by HAZATUL SYIMA HARON / Pics by Hazatul Syima Haron
ONE of the reasons why I like the newer Malay historical movies such as “Puteri Gunung Ledang” and “Hikayat Merong Mahawangsa” is the richness of the clothing on show. The colours, textures and materials lend a certain romance to the movies that would be dull without the beguiling costumes.
It was thus with much enjoyment that I spent a Saturday afternoon at the launch of the “Splendours of Malay World Textiles” exhibition, displaying the private collection of John Ang.
The collector and Asian art history expert is sharing with the public some 650 textiles divided into 12 major categories of textile techniques from the Malay world. Textiles of other countries, such as the Netherlands, that related to the Malay textiles are also on display.
The 12 categories are Songket, supplementary gold or coloured weft decoration; Limar, weft ikat; Telepuk/Prada, gold leaf application; Sulaman/Tekatan, embroidery; Pelangi, tie-dye; Ikat Loseng, warp ikat; Tenunan, weaves of stripes and checks; Tapestry (no standardised Malay name as every region has a different name for this weave); Cetakan, woodblock or machine prints; Batik, prints by wax resist; Renda, lace; and Anyaman, woven unspun plant fibre, usually for floor mats and textiles.
A US citizen by birth, Ang is the great-great-grandson of Major China Datuk Tan Hiok Nee — a textile trader and influential figure in Johor’s history in the 1800s. Ang realised that there wasn’t a lot of information about Malay textiles and decided to make it his main focus.
“I first started collecting Malay textiles in 2014 and was immediately enamoured by their beauty and complexities. It sparked my passion and I became an avid collector, travelling all over Asia to acquire pieces to add to my growing collection,” said Ang. “I realised at some point that I would need to be closer to my object of interest, so I moved to Malaysia in 2018 to further study and build my collection.”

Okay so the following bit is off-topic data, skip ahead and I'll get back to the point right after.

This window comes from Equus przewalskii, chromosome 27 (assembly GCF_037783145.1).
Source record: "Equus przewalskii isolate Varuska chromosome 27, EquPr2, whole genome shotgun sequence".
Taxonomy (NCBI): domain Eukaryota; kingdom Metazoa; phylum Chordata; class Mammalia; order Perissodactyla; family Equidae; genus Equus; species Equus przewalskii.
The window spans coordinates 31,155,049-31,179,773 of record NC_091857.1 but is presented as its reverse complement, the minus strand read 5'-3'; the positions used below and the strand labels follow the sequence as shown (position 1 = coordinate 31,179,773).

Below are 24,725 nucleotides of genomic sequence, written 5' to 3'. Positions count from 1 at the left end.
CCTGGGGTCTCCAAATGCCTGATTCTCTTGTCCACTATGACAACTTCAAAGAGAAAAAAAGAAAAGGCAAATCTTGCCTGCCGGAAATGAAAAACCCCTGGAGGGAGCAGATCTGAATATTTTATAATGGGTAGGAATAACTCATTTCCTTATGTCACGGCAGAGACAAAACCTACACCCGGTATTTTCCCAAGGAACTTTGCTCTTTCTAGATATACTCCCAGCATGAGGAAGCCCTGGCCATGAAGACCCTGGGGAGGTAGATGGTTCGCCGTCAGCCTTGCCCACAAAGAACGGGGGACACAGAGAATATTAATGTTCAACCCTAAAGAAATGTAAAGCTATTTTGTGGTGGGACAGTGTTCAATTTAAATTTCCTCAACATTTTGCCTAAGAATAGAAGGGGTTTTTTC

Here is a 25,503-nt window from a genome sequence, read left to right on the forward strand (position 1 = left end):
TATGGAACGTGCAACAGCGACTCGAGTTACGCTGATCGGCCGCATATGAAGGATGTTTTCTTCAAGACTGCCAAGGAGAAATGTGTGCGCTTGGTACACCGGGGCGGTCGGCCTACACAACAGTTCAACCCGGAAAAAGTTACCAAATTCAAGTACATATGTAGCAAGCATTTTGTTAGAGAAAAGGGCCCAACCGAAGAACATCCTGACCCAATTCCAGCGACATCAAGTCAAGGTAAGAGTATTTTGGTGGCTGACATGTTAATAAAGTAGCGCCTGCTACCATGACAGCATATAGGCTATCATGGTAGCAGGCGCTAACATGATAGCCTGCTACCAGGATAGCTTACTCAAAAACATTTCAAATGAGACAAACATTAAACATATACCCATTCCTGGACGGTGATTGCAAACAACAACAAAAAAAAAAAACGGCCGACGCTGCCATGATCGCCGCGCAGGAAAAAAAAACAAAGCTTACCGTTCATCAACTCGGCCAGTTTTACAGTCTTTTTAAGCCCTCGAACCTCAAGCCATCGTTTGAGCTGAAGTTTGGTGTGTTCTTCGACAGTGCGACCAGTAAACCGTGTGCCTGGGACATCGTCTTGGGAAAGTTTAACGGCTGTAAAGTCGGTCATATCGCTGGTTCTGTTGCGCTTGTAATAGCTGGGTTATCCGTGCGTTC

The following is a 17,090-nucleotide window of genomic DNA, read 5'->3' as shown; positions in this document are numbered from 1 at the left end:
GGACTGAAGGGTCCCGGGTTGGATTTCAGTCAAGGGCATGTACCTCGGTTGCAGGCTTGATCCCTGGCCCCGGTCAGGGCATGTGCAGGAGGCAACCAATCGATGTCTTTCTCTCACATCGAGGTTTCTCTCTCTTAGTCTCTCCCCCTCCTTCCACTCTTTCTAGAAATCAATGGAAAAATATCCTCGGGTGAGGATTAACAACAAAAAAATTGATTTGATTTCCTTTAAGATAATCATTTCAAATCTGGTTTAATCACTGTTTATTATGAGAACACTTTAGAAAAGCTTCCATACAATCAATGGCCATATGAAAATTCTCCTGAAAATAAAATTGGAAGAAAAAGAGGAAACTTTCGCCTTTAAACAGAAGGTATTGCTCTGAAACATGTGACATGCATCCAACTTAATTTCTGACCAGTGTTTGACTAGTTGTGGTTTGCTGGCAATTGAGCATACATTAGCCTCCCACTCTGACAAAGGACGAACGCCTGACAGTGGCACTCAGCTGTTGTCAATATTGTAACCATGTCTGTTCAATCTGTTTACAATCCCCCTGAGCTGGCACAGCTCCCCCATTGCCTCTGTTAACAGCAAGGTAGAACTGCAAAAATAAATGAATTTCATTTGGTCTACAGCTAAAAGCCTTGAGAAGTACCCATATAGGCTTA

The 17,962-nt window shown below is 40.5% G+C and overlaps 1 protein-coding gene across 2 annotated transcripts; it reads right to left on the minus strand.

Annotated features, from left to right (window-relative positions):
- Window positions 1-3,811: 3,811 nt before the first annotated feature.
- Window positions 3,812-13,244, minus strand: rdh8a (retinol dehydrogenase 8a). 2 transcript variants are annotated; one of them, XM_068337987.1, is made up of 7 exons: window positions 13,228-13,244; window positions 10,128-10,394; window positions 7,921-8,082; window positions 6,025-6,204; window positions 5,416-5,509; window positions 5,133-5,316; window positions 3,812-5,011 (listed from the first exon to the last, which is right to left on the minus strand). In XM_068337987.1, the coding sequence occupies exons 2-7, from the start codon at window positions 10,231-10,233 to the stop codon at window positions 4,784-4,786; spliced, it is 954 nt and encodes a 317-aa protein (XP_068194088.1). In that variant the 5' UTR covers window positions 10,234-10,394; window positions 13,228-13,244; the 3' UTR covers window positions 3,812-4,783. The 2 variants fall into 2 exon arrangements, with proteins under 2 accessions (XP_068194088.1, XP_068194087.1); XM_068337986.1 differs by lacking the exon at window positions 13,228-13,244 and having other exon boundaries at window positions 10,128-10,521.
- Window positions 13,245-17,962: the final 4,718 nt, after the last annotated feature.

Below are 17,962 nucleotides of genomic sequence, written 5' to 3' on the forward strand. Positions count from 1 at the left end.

Ang, who spent 28 years as the director of the Samyama gallery in Taiwan, found connections between distant Malay kingdoms, such as Makassar’s connection to Pahang, which he said showed a vast Malay world in the past that included Vietnam and Cambodia.
The historian is used to travelling around Asia to build his collection of textiles from different Malay communities of South-East Asia. “I’ve gone to many interesting and dangerous places such as Patani, Thailand, where I could hear gunshots while making my rounds.”
What excites him is discovering beautiful textiles and sharing the information with the public. It took Ang three months, with the help of many who shared his dream in staging the show, to install the displays — not surprising at all, considering the delicate nature of many of the textiles.
This exhibition is a rare opportunity for the public to see some of the finest examples of beautiful Malay textiles, on display in 10 rooms of the gallery at M Floor, Menara Ken TTDI, Kuala Lumpur. It not only shows the major techniques of Malay textiles, but also displays a wide range of variations within each technique.
Ang will be conducting workshops, guided tours and dinner showcases during the exhibition’s three-month run, and he hopes that Malaysians and international visitors will take the opportunity to visit the exhibition to learn and be inspired by the collection.
“This collection is my gift to Malaysians, who I have learned to love since I moved here. I hope it brings you joy, and empowers you to be confident of your culture, which has a beautifully rich and diverse history, something worth preserving and celebrating.”
The rare content and high quality of the exhibition are aimed at inspiring and harnessing the awareness and interest of the general public, textile enthusiasts, fashion designers, interior designers and textile producers.
It is hoped that the visual effect of the size, quality, breadth of scope and variety of styles will stimulate and prompt people to promote, revive, restore and conserve the precious heritage.
I, for one, certainly gained much knowledge and appreciation of the history of Malay textiles. I also admired many of the beautiful Baju Kebaya and Baju Kurung that are on display. Certainly, this will influence my Aidilfitri outfit next year.
The exhibition runs daily till Oct 30, from 10.30am to 6.30pm. Entrance fee is RM35 and can be purchased from johnang.com.my where you will also be able to book tours.